1. Buy a motorcycle or moped
  2. Modify an existing car
  3. Buy a new car
  4. Invest in oil

OK, so becoming richer by investing in big oil will in essence make your fuel more affordable.  This doesn’t seem like an answer for everyone though – especially for us environmental friendlies.  The other three options are viable options for a lot of people.

Buy A Motorcycle

Motorcycles and mopeds aren’t necessarily the best choice if you live in an area that gets a lot of snow in the winter; however, if driving around town to work, to school, and to play is what you do the most of, then a motorcycle may be a great option for you.  Getting motorcycle certified is not too time-consuming or difficult for the most part either.  a simple 500 CC motorcycle can be very affordable and will get you around town just fine.  Freeway motorists may want something with a little more power – 750-1100 CCs.  Insurance for a motorcycle is actually less than insurance for a car.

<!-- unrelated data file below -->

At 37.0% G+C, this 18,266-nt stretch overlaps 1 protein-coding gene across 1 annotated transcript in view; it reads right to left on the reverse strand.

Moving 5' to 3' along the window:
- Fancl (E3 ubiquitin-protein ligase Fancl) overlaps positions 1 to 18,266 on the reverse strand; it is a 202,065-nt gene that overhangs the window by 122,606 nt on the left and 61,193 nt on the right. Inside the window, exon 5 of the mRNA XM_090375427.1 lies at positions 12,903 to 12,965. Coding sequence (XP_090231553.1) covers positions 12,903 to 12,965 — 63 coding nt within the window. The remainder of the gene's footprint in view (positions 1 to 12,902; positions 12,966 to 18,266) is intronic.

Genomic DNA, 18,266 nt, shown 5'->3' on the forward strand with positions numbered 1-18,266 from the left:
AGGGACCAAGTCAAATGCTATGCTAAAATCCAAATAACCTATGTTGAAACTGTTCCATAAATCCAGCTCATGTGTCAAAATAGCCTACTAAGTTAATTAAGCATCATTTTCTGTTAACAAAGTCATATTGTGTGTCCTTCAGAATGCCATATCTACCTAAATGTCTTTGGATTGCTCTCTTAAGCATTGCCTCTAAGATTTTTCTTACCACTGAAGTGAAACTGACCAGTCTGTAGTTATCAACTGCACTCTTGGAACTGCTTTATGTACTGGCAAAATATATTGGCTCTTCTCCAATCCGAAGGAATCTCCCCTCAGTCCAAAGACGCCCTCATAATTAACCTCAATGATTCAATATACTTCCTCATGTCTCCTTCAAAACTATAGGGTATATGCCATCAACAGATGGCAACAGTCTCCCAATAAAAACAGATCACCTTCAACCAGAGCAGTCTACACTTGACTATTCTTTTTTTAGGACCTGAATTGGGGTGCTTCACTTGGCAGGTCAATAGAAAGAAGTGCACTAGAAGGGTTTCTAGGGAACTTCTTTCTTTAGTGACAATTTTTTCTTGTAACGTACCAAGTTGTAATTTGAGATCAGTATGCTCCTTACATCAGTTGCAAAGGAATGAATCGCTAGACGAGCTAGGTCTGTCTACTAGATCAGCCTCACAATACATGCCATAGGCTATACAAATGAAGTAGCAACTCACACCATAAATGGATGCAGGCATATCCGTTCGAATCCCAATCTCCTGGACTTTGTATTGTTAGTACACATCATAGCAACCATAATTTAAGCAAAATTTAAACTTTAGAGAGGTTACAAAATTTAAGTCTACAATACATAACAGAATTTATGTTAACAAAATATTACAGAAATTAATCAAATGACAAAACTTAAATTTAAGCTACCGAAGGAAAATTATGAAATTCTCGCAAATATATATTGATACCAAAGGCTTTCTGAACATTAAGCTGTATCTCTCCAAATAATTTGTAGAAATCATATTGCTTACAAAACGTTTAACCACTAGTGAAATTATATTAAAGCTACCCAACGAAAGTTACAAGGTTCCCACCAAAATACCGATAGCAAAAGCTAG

Modify Your Car

My brother’s friend concocted a weird device from a mason jar, some electrodes, some household-liquid mix, and a long pipe.  He swears it adds 35 percent more longevity to a tank of gas.  I’m not willing to do this myself as it seems a little screwy and dangerous.  I have another neighbor who is an auto mechanic.  He took a 70’s sports car, stripped out the engine, and equipped it with an electric motor (buy a really good one here) and a trunk full of batteries.  He has gotten it up to 75 MPH and gets about 87 miles per charge.  It charges overnight by  plugging into his porch electrical outlet.  This conversion cost him $4,000 to do by himself.